Nurse Anesthetists Say They Practice Safely Without Physician Supervision
According to one interpretation, expressed by Richard Rawson, president and CEO of three small rural Adventist hospitals near Fresno, CA, CMS in December defined 'immediately available' "as it relates to supervision of certified registered nurse anesthetists or anesthesia assistant (AA) to mean the anesthesiologist is physically located within the same area as the CRNA or AA (e.g., in the same operative suite, same labor and delivery unit, or same procedure room); not otherwise occupied in a way that prevents the anesthesiologist from immediately conducting hands-on intervention, if needed."
Several rural hospital CEOs interviewed say that's almost impossible for them to achieve.
Rawson says that to finance anesthesiology coverage to meet Medicare's rule would be expensive, at a cost of about $1 million a year on a $30 million to $40 million annual budget. "And that's if they could find anesthesiologists."
According to a survey last year by the California Healthcare Foundation, Kings County, where two of Rawson's hospitals are located, had only two anesthesiologists. That survey said that 22 of the state's 58 counties have five or fewer anesthesiologists. Kings also has a physician shortage, one doctor per 1,324 residents as opposed to the state average of one per 575.
The California Hospital Association supports the opt-out provision and opposes the CMA/CSA lawsuit. Without the provision, says CHA vice president Dorel Harms, many hospitals would be forced into a financial bind.
"They'd have to eliminate the [surgical] service or reduce their financial viability by not getting the Medicare reimbursement, when their margins are so minimal to begin with," Harms says. "It's a matter of money; it's not a matter of supervision."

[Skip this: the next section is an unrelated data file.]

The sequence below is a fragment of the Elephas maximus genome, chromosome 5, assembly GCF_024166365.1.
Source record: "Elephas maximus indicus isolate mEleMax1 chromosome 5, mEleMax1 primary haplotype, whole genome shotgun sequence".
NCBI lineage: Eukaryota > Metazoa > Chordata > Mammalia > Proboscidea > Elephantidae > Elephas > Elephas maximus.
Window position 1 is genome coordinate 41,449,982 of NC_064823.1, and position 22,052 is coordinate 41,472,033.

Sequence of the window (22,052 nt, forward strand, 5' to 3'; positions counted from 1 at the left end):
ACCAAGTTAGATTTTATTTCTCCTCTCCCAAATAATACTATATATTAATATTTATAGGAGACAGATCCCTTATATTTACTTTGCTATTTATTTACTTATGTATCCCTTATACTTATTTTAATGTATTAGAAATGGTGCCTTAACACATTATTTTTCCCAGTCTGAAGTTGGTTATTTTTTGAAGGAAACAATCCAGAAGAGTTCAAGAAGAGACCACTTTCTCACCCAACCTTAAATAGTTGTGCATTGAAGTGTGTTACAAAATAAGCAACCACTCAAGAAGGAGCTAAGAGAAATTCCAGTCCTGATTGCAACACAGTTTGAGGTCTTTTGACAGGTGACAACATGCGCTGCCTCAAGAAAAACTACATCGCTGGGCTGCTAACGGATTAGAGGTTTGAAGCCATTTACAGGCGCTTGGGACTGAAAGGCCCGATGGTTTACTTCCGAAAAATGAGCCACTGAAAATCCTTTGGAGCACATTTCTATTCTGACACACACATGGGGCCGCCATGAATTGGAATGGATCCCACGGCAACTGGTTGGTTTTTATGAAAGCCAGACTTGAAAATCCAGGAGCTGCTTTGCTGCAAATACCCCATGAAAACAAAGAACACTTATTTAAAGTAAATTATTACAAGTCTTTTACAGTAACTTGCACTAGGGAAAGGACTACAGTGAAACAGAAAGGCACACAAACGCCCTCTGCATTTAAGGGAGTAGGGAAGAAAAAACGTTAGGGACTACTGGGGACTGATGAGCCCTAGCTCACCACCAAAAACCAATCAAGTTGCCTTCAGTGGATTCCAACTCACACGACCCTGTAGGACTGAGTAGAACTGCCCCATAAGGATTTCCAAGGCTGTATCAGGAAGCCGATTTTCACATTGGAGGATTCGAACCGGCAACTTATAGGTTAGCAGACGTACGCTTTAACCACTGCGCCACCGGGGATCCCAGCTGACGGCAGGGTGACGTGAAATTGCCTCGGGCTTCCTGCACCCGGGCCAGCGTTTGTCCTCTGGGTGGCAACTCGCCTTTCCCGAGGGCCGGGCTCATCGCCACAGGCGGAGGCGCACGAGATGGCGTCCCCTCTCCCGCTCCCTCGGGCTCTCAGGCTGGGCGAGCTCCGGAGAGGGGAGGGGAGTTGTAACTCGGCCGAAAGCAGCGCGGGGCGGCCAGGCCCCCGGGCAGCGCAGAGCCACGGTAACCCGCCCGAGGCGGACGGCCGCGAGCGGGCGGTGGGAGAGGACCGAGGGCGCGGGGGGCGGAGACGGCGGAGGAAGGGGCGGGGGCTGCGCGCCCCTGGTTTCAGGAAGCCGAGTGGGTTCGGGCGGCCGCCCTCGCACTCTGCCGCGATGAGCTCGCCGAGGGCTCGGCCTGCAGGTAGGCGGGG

According to industry surveys, in general, anesthesiologists make about $300,000 to $400,000 per year. Nurse anesthetists average $160,000.
Peggy Wheeler, CHA's vice president for rural healthcare, says that many of the state's 69 designated rural hospitals "really had some difficulties meeting the conditions of participation. They were all either meeting them or just choosing not to get reimbursement under Medicare . . . because it required that the surgeon or anesthesiologist be on site.
"Two-thirds of these rural hospitals use CRNAs almost exclusively," she says. "So a requirement to have physician services meant it would be difficult for them to offer surgical services."
Cheryl Clark is senior quality editor and California correspondent for HealthLeaders Media. She is a member of the Association of Health Care Journalists.
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